Irmgard Hess Rosenberger died February 13 in Chicago. She was 91. With her second husband she endowed the Ludwig Rosenberger Library of Judaica at the University Library, as well as a Judaic-studies chair at the Oriental Institute. After earning her bachelor’s in art from the School of the Art Institute and a master’s in education from Chicago Teachers College, she taught art at local schools. A pianist, she also sponsored classical-music concerts at the University. Survivors include a son and two grandchildren.

Faculty and Staff

Allen G. Debus, the Morris Fishbein professor emeritus in history, died March 6 in Deerfield, IL. He was 82. An expert on Renaissance alchemists, Debus joined the University in 1961, becoming the first director of the Morris Fishbein Center for the Study of the History of Science and Medicine in 1970. He wrote or edited more than 20 books, won the History of Science Society’s Sarton Medal for lifetime achievement, and was a Guggenheim and Fulbright fellow. He is survived by his wife, Brunilda; two sons; and seven grandchildren.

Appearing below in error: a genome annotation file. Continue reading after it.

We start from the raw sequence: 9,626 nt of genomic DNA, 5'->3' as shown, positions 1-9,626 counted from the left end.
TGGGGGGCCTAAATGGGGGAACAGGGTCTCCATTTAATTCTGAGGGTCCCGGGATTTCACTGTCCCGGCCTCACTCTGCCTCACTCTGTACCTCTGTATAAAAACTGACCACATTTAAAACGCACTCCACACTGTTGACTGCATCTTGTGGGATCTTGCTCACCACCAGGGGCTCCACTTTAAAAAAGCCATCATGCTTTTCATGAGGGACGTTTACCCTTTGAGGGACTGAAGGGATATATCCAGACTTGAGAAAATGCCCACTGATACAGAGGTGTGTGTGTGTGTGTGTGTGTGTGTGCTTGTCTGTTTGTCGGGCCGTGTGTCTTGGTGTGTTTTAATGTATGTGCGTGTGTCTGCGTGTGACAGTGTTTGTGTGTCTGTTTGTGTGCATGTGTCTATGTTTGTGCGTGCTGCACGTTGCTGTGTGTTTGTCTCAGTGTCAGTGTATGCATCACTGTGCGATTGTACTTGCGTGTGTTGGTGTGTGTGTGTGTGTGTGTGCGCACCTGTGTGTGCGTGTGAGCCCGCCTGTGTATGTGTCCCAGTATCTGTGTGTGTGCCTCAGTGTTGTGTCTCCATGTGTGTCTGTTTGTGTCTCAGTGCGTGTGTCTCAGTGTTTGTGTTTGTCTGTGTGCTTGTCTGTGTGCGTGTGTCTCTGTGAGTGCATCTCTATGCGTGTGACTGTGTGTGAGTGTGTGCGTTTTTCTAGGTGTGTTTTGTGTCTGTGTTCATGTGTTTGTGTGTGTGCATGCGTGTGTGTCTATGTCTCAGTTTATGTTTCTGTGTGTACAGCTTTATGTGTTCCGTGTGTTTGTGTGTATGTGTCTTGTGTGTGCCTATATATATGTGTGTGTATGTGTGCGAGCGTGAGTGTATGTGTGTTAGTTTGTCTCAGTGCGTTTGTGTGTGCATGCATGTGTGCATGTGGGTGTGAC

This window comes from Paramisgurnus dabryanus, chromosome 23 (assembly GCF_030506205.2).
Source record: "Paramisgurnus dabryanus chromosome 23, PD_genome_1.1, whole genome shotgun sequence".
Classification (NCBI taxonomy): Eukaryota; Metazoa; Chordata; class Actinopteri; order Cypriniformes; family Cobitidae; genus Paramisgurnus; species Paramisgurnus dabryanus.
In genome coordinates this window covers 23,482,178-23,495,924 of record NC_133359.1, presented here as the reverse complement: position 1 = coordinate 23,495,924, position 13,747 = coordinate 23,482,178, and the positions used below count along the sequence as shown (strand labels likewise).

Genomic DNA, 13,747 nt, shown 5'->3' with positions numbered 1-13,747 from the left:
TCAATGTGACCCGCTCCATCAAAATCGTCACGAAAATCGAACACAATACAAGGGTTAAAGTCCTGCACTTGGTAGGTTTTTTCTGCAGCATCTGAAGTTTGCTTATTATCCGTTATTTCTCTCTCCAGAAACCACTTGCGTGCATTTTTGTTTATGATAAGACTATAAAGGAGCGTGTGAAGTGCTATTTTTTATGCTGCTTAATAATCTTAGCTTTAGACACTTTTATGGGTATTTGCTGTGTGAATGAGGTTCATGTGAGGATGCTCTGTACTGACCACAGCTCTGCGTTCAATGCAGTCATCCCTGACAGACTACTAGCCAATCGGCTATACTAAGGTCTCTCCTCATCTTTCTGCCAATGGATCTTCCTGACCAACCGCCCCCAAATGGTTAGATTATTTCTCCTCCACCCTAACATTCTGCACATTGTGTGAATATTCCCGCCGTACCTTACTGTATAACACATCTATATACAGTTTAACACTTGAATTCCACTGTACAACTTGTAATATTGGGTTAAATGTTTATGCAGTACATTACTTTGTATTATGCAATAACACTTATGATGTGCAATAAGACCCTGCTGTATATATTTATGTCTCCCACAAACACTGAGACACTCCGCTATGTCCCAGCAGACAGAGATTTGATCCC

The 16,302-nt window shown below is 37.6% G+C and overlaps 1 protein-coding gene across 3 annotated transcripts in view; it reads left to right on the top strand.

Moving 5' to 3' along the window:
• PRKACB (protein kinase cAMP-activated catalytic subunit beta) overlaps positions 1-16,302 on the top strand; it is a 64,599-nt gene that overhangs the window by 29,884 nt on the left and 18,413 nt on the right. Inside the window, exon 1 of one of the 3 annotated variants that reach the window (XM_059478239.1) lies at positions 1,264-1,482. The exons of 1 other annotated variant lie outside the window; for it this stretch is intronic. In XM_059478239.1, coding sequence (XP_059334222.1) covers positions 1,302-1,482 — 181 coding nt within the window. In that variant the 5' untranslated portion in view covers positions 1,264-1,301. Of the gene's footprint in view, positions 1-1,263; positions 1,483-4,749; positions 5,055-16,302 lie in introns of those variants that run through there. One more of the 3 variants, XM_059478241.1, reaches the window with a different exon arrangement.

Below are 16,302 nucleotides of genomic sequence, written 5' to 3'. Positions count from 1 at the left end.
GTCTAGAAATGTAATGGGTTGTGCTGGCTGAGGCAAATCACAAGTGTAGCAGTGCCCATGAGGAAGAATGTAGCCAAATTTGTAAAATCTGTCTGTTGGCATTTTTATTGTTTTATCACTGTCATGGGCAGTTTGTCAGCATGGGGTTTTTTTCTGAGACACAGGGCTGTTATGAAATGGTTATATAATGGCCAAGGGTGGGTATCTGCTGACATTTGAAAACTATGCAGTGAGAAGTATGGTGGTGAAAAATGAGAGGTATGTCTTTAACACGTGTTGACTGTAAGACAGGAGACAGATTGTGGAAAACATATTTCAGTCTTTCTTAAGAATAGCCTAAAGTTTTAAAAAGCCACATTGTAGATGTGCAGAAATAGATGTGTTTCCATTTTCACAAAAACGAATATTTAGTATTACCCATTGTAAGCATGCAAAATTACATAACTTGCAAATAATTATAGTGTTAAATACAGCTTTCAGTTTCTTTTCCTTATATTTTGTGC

John Hope Franklin, the John Matthews Manly distinguished service professor emeritus in history and former chair of the history department, died March 25 in Durham, NC. He was 94. A scholar of African American history, Franklin published From Slavery to Freedom: A History of African-Americans in 1947. After teaching at historically black colleges, including Howard University, where he was working when he helped prepare the brief that led to the Brown v. Board of Education decision, in 1956 he became chair of Brooklyn College’s all-white history department. He came to Chicago in 1964 and a year later participated in Martin Luther King Jr.’s Selma-to-Montgomery march. He retired in 1982 and joined Duke University’s history department. In 1997 he headed President Clinton’s national advisory board on race. The author or editor of more than 20 books, he won the Clarence L. Holte Literary Prize, the Jefferson Medal, the Charles Frankel Prize, the Presidential Medal of Freedom, and the Library of Congress Kluge Prize. In 2002 he was awarded the U of C Alumni Association’s Norman Maclean Faculty Award. Survivors include his son John Whittington Franklin, U-High’69.